As has become our tradition, we open the third session of the 42nd Parliament by remembering some of the prominent British Columbians we have lost over the last year.

First, let us pause to reflect on the thousands of British Columbians who were taken too soon this year by COVID-19, the toxic drug supply, and extreme weather events caused by the climate crisis – including this summer's heat dome.

We also mourn Indigenous leaders: Ron George, Jack Planes, Sophie Ogen, Bill Blackwater Jr., Edwin Newman, Lillian Howard, Sarah Robinson, and Earl Muldon – named in the landmark Delgamuukw-Gisday'wa decision.

We mourn philanthropists, including Asa Singh Johal and humanitarians, including Shashi Assanand.

We mourn labour activist Soren Bech, landscape architect Cornelia Oberlander, wildlife conservationist Ray Demarchi, environmentalist Norm Fletcher, North Shore Rescue co-founder Karl Winter, United We Can co-founder Ken Lyotier, and Cherry Kingsley, an advocate for sexually exploited youth.

We mourn sports figures, including baseball's Amanda Asay, Olympic champion rower Donald Arnold, and sportswriter Kent Gilchrist.

We mourn those from medicine and health care, including Dr. Madeline Chung – who delivered more than 7,000 babies as the province's first woman obstetrician and gynecologist, as well as the first of Chinese descent.

We mourn those elected members who once served in this legislature: Thomas Waterland, David Mercier, Gerry Strongman, Allan Warnke, Daniel Jarvis, Frank Mitchell, and Thomas Berger.

We also mourn local leaders, like former mayors Philip Owen of Vancouver, Graeme Roberts of Nanaimo, and Michael Coleman of Duncan.

We mourn many in arts and culture, among them theatre's Norman Young, writer Lee Maracle, jazz guitarist Jim Kilburn, violinist Jeanne Lamon, the artists Jo Manning and Johnson Su-sing Chow, and the poet Phyllis Webb. Their works live on.

To everyone who has lost a loved one in the past year, we acknowledge and share in your grief.


Grief marked our year in profound ways.

We were horrified and heartbroken to learn that 215 children were buried in unmarked graves on the ground of the former Kamloops Residential School.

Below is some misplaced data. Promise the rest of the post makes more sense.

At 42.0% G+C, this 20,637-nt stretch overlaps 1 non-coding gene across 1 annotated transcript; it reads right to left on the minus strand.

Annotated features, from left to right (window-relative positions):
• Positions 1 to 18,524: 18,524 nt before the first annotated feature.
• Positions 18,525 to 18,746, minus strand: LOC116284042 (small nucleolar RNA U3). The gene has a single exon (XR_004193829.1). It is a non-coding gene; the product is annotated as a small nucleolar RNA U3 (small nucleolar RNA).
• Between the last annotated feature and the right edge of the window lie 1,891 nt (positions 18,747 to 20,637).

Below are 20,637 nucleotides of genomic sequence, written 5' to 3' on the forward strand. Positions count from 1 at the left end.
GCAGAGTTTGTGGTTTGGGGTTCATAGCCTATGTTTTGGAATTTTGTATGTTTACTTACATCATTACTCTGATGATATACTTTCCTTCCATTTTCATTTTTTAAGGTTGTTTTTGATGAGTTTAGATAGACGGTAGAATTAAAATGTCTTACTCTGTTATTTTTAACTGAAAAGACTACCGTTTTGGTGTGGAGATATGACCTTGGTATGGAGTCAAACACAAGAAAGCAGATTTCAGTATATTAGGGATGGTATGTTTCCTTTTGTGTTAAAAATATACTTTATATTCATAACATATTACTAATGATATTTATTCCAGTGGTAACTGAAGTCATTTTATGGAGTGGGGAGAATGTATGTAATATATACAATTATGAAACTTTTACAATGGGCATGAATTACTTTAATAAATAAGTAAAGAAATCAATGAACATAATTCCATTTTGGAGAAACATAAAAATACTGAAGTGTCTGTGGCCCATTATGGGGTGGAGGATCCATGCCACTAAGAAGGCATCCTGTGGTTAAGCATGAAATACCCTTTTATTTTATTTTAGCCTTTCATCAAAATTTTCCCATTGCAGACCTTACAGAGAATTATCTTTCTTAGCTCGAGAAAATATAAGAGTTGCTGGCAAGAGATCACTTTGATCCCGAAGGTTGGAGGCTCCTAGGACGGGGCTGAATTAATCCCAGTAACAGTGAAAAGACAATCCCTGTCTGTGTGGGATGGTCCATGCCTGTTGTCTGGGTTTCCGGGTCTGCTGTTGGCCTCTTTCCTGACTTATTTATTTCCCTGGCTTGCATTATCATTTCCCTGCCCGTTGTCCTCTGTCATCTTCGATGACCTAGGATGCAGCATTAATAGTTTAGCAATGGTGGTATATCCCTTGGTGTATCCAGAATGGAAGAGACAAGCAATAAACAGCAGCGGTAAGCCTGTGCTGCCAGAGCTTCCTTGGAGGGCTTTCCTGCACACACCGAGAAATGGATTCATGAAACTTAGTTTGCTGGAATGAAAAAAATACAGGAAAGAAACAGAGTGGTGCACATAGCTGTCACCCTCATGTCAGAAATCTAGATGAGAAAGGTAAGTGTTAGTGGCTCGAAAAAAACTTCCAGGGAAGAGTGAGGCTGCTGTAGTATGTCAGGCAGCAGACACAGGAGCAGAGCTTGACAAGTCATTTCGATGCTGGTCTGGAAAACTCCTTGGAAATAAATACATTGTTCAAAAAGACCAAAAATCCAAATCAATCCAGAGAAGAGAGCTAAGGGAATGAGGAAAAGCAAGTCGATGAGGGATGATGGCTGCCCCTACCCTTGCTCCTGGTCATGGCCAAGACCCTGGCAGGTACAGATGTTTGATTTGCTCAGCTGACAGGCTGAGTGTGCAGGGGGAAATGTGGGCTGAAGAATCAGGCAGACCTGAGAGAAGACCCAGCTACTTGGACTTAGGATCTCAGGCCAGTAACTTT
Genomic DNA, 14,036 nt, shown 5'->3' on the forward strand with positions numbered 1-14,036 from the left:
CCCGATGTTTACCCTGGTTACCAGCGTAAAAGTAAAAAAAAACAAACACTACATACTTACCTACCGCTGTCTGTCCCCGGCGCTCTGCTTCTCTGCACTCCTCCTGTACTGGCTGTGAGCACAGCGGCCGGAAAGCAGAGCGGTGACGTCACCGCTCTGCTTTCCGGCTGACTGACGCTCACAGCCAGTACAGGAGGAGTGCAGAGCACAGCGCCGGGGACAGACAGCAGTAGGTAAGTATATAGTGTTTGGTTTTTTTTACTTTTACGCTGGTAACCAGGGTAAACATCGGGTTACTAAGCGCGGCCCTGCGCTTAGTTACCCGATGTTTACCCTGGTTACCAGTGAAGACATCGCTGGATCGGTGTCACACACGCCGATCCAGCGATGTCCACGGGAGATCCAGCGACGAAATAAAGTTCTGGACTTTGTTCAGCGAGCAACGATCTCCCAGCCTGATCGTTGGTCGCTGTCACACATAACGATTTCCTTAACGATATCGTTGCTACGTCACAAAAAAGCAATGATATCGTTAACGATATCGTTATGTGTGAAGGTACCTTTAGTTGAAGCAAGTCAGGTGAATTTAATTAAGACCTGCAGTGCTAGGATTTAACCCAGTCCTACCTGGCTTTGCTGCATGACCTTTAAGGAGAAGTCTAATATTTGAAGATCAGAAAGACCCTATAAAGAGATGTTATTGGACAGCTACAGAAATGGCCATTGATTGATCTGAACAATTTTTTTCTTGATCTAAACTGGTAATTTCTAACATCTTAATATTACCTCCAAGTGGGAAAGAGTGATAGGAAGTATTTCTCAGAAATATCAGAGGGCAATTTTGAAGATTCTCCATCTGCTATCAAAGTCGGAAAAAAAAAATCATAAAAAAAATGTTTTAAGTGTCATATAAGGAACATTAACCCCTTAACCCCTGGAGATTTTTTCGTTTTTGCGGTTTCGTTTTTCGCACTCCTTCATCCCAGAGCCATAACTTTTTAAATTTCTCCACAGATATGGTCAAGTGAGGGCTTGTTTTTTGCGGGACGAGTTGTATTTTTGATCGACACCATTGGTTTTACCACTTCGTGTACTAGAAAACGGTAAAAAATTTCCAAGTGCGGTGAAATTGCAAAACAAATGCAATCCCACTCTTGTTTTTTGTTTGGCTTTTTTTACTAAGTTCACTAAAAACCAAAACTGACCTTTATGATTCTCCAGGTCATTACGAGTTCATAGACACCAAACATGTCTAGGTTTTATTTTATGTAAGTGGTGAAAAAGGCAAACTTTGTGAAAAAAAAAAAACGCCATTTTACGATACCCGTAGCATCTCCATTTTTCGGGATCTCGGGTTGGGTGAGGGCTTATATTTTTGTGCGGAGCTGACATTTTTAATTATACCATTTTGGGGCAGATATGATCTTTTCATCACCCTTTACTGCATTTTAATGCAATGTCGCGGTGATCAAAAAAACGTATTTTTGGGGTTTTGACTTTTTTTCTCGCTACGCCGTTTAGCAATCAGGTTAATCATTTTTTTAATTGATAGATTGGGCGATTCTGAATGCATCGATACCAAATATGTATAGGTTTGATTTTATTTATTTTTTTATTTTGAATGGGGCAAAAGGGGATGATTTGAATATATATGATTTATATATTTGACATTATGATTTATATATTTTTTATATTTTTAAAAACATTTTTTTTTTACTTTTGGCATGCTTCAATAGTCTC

Soon after we learned of other mass grave sites, including 182 in Cranbrook and 160 on Penelakut Island.

Most recently, preliminary findings of another 93 potential burial sites near Williams Lake.

These are not numbers.

Each one is a child with a name, forever taken from their family and their community that loved them.

While the consequences of these atrocities continue to this day, the healing is beginning.

The former residential school in Lower Post has been demolished to make way for a new multi-purpose community cultural centre.

Your government is working to address the over-representation of Indigenous kids in BC's child welfare system and to return Indigenous peoples' inherent jurisdiction over child welfare.

New partnerships are also starting to address the disproportionate representation of Indigenous Peoples in the criminal justice system.

And landmark reforms are ensuring First Nations share meaningfully in the prosperity of the land they have lived on since time immemorial.

This is a step towards reconciliation.

It is a core principle that will continue to guide every decision your government makes.

This session, your government will build on the historic, unanimous passage of the Declaration on the Rights of Indigenous Peoples Act in this legislature – working to implement an action plan drafted in collaboration with Indigenous Peoples.

It will not always be easy, and we have a long way to go.

But we can work to heal the wounds of the past and build a better future if we move forward together, in partnership.

Putting People First

To say the last year has been challenging would be an understatement.

Extreme weather events claimed lives and devastated communities.

Our health-care system strained under the weight of not one, but two public health emergencies.